Articles 2019

Today
Today
Employer Flexibility Does Not Modify the Employment Contract

Employer Flexibility Does Not Modify the Employment Contract

  • November 27, 2019
  • Justin P’ng, Fasken Martineau DuMoulin LLP

It is a fact of life. Employees sometimes need flexibility to start or leave work at different times than originally agreed with their employer. Sometimes this is because of child care issues. A recent appellate decision, Peternel v. Custom Granite & Marble Ltd., confirms that employer flexibility in granting occasional requests does not always modify the underlying employment contract.

Labour and Employment Law, Student Forum
Termination Clause Waiving Past Service Void as per ESA and a Savings Clause Does Not Help

Termination Clause Waiving Past Service Void as per ESA and a Savings Clause Does Not Help

  • November 27, 2019
  • Barry B. Fisher LL.B.

In Groves v. UTS Consultants Inc., 2019 ONSC 5605, the Ontario Superior Court of Justice held that a termination clause, which was found to contract out of the Ontario Employment Standards Act, 2000 (the ESA), could not be read to comply with the ESA despite containing a "saving clause."

Labour and Employment Law, Student Forum

Welcome to Your Section Newsletter - 2019-2020

  • October 31, 2019
  • Gregory Ko, Kastner Law, and Esi Codjoe, Turnpenney Milne LLP

Welcome to the first edition of the 2019-2020 Labour & Employment Section newsletter. Read on to learn what is in store for this year's newsletter.

Bill 148 Update: On the Chopping Block

Bill 148 Update: On the Chopping Block

  • November 23, 2018
  • Marc Rodrigue, senior associate, Fasken

On October 23, 2018, the Ontario government introduced Bill 47 - the Making Ontario Open for Business Act, 2018. In this article, Marc Rodrigue reviews the changes to the province's employment standards and labour relations legislation that will result from Bill 47 once adopted,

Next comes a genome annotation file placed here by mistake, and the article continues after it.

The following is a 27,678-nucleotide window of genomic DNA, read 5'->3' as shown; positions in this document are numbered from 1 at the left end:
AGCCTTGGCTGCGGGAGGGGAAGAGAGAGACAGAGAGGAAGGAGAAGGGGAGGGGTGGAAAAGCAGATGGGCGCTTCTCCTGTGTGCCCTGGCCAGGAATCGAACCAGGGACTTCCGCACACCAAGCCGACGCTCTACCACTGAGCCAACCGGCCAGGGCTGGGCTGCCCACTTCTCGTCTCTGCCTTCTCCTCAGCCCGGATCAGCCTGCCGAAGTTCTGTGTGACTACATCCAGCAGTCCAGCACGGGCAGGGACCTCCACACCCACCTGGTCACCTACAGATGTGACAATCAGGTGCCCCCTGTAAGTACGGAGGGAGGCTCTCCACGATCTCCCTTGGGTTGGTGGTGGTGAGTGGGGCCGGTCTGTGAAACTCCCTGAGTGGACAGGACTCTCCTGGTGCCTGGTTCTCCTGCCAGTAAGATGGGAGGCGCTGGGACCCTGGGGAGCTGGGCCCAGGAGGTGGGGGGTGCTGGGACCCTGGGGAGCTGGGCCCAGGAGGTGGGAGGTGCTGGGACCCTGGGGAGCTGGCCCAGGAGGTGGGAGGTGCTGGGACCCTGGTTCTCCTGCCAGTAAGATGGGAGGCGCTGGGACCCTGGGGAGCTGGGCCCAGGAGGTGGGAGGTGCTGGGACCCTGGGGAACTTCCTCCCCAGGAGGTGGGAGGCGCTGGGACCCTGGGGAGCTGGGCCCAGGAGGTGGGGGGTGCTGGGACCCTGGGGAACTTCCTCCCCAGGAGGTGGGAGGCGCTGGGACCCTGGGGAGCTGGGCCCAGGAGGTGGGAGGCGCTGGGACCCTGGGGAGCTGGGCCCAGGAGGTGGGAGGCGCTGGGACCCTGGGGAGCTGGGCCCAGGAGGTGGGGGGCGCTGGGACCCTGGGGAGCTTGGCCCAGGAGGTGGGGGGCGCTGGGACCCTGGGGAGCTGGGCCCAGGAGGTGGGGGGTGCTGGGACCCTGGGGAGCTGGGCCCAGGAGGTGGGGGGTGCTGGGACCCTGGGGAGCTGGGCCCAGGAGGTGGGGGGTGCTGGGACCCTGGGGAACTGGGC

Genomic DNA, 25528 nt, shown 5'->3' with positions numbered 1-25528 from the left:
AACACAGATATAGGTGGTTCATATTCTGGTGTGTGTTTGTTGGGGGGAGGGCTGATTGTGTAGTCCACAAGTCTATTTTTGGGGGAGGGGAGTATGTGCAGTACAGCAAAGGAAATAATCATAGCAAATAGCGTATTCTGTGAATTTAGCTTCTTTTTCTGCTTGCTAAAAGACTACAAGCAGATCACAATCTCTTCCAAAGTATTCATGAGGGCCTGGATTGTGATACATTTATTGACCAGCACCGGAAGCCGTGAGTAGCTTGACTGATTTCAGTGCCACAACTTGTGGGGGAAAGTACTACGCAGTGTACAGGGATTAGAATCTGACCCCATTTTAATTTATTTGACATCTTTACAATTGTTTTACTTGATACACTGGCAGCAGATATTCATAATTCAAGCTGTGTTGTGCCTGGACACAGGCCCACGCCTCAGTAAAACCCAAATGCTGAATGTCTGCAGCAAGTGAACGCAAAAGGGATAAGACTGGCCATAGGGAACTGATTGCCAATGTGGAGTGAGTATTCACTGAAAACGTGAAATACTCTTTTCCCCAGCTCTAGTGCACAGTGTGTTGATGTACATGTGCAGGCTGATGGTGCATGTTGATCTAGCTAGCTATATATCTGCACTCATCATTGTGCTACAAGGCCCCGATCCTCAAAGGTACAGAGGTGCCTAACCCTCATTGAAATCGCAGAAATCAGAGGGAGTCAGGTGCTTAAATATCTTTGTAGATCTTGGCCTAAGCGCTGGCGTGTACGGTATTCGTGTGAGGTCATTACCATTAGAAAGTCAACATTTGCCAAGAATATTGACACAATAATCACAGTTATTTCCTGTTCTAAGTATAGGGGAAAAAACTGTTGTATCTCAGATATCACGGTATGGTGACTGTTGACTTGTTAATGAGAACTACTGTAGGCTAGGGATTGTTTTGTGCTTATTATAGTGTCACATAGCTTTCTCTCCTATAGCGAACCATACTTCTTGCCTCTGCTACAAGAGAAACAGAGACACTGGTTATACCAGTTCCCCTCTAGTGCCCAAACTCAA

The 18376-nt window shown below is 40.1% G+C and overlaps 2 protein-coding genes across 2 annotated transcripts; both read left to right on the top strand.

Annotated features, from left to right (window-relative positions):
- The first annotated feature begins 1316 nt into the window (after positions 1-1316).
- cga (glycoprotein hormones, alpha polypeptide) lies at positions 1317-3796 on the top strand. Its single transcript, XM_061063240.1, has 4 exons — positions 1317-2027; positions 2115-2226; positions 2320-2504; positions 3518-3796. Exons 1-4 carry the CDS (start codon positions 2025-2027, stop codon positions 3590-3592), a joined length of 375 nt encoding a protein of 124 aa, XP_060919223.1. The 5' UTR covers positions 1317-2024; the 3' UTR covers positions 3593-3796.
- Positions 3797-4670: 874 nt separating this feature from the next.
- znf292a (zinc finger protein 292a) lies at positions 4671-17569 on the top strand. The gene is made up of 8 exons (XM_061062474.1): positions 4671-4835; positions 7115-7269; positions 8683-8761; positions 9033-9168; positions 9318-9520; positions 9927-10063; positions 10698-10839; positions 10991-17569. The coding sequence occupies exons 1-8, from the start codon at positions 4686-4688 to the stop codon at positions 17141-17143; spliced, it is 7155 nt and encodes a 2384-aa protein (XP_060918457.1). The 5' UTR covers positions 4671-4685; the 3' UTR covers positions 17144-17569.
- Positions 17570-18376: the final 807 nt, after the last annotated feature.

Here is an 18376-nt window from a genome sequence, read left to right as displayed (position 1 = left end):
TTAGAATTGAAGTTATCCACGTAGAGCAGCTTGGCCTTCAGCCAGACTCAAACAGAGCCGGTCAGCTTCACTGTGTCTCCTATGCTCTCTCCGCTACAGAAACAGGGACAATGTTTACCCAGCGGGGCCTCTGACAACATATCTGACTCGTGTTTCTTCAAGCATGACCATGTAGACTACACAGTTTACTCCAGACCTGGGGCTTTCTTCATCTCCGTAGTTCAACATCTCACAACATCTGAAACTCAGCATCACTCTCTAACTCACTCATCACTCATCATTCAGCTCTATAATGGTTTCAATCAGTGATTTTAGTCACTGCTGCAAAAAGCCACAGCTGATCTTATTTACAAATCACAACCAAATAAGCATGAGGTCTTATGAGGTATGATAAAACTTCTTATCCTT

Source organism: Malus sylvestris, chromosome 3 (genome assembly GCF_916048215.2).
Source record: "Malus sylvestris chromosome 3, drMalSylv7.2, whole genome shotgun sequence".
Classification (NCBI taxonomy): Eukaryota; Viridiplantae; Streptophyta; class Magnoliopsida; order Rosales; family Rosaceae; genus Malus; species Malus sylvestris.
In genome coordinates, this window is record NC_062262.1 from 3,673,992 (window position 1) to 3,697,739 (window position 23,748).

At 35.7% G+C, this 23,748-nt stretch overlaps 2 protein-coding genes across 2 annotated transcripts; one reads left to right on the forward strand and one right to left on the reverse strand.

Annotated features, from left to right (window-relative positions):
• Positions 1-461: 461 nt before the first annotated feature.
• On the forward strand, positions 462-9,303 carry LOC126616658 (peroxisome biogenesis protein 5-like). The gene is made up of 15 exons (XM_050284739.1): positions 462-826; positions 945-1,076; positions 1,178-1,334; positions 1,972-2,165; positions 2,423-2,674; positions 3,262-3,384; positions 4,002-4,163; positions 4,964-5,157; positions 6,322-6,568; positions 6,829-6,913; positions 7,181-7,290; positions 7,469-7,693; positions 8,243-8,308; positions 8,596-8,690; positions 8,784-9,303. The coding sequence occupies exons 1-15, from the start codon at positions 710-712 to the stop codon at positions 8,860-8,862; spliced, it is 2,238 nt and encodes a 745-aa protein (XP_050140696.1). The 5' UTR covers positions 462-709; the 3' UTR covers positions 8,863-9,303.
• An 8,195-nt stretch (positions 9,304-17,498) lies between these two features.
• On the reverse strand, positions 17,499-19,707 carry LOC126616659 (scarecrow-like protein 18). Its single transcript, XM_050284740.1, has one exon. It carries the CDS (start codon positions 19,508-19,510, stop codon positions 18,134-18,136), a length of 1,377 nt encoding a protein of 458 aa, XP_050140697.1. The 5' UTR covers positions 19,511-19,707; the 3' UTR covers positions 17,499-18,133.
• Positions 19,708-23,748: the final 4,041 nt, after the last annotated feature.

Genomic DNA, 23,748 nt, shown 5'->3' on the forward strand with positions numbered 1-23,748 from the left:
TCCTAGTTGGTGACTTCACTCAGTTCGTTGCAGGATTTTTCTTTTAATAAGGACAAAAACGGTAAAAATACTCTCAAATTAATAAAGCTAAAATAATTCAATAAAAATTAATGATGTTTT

Labour and Employment Law, Student Forum
Lessons from U.S. Sexual Harassment Class Actions for Canadian Employers

Lessons from U.S. Sexual Harassment Class Actions for Canadian Employers

  • October 03, 2018
  • Lisa K. Talbot, Sarah E. Whitmore and Morag McGreevey

The #metoo movement has crystallized the need for employers to actively mitigate the risk of sexual harassment and discrimination class actions. The flood of sexual harassment class actions in the U.S. demonstrates the urgency of this issue. In this article, the authors identify trends emerging from U.S. sexual harassment and discrimination class actions which are or could be making their way to Canada; and they identify lessons learned and proactive advice for employers.

Labour and Employment Law, Student Forum
Sexual Harassment and Intimidation at Work are “Not Connected to Employment,” Court Finds

Sexual Harassment and Intimidation at Work are “Not Connected to Employment,” Court Finds

  • October 03, 2018
  • Inna Koldorf

In its recent decision in Watson v. The Governing Council of the Salvation Army of Canada, the Ontario Superior Court of Justice found that sexual harassment, intimidation and other "improper conduct" at work were not connected to employment. Inna Koldorf reviews this decision, highlighting the implications for employers.

Labour and Employment Law, Student Forum

Contracts in the Court of Appeal: Right Decision – Using “Good Faith” in Lieu of Hard Line

  • May 22, 2018
  • Roselyn Kelada-Sedra, Sabsay Lawyers

Would you rather count on “good faith” from your boss or know what can lose you your job and what can’t? Sabsay Lawyers recently won a favourable decision at the ON Court of Appeal in the area of contract law, right on the verge of employment law, that brings this question to the forefront.

Civil Litigation, Labour and Employment Law, Student Forum
Federal Government Introduces Legislation to Address Violence and Harassment in the Workplace

Federal Government Introduces Legislation to Address Violence and Harassment in the Workplace

  • May 10, 2018
  • Matthew Craig

In the wake of the #MeToo campaign, which has grown to include several shocking revelations of sexual harassment on Parliament Hill, the Government of Canada has introduced Bill C-65 – An Act to amend the Canada Labour Code (harassment and violence), the Parliamentary Employment and Staff Relations Act and the Budget Implementation Act, 2017, No. 1.

Labour and Employment Law, Student Forum